The world is suffering from huge hypertension in the name of coronavirus. Oh! It is more of a crisis, as many innocent people have been isolated in order to prevent the spread of the deadly disease.
The deadly coronavirus was discovered in China and has spread over 25 countries across the globe. It is a “no-brainer” that many countries have restricted their flights and subsequently the airlines are suffering from their worst financial loss since 2003. As many as 25,00 flights were canceled during the first week of February, this data is provided by a travel intelligence firm OAG. According to many sources, thirty airlines have suspended services to China and this is accumulated to around 8,000 seats per week, as per OAG. The deadly virus, which was discovered in the central city of Wuhan last December, has affected more than 40,000 people and killed approximately 900 victims as of February 10th.
The big names in the airline’s circuit will fell the hiccups as this case reminds them of the deadly Severe Acute Respiratory Syndrome (SARS) that was discovered in China in the year 2003. Many of the aviation experts say that today’s suspensions are already bad as the SARS peak time from March through June 2003. They have stated the main reason for coronavirus’s fatality has affected the travel agencies all around the globe. This move was taken as a “learning step” from the SARS epidemic.
“The high numbers of cancelations have already exceeded any other epidemic across in the history”, says Mayur Patel, head of Asia at OAG. He also has cited the pile-up of cancelations as a “swift action from the regulators and the airlines.”
The SARS epidemic had affected around 8% of annual revenue per kilometer for the Asian Pacific Airlines and had influenced a loss of 6 billion USD in revenues due to lost business. The SARS epidemic had affected the functioning of livelihood in major places like Hong Kong, Taiwan, and Singapore.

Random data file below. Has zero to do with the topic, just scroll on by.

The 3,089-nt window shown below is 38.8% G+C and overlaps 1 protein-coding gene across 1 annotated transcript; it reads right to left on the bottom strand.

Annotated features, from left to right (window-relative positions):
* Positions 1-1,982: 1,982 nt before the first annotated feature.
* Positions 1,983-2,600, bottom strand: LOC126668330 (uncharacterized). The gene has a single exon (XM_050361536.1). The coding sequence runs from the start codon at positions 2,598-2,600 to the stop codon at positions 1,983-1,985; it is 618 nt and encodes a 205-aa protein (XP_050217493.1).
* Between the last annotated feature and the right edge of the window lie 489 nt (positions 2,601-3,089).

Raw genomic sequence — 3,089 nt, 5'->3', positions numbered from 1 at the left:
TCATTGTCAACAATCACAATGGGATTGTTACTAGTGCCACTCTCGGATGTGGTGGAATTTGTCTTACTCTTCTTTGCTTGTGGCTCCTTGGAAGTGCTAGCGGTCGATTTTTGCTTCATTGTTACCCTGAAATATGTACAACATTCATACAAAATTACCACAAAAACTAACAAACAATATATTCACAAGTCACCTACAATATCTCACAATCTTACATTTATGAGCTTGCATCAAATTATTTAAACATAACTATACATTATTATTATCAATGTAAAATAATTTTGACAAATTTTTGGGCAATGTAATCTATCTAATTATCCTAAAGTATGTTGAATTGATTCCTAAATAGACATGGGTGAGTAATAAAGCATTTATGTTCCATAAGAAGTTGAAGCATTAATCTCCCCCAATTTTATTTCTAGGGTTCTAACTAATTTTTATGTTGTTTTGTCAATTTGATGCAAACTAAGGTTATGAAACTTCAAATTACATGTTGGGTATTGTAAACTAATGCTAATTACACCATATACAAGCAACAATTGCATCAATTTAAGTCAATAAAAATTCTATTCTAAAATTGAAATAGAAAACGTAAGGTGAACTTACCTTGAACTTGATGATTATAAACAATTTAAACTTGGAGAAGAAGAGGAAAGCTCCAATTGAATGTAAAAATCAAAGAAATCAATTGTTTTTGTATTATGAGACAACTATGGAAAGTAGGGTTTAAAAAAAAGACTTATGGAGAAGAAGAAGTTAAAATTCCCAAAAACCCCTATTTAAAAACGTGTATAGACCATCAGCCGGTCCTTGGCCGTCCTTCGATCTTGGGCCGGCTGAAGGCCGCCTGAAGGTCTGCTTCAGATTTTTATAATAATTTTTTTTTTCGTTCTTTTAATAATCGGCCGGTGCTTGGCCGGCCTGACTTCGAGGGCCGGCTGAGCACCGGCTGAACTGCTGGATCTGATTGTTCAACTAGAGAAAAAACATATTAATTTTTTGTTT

The losses expected from the deadly coronavirus-linked cancelations are considered to be of the “SARS” level. Most of the mainland Chinese airlines have felt the negative impact this year, as they are the most common places the Chinese prefer to visit. Among the most affected airlines, Air China and China Southern Airlines are the big names. Privately owned airlines like Hainan Airlines have to cut short their services in order to prevent any further damage caused by the epidemic.
Taiwan based and Hong Kong-based airlines will be affected too, because of their dependency on China flights. In order to protect their customers, United Airlines and British Airways have reduced China flights. According to a spokesperson for Taiwan-based EVA Airways, the carrier has planned to scale back China flights through April and it has been monitoring the development and spread of the disease. As there is no case of the epidemic to stop, Taiwanese peer China Airlines had set up a Q and A website for its passengers on 4th February and has confirmed that it would refund fares booked directly throughout the company.
The losses accounted this year may add up if the virus affects more people across the globe. According to Moody’s Investors Service, carriers with weaker business models or liquidity profiles are likely to be affected heavily and may take a longer time to recover.
Hope amongst disaster
The civil aviation will bounce back as soon as the virus recedes, many analysts believe. This is mainly because the main airport in Beijing, the epicenter of the SARS outbreak, witnessed peak passenger flow as soon as the disaster was controlled. The analyst expects a “V-shaped” recovery from the coronavirus slump by the airlines. This is mainly because passengers who spiked travel during the outbreak of the disease will jump back into it with extra demand.
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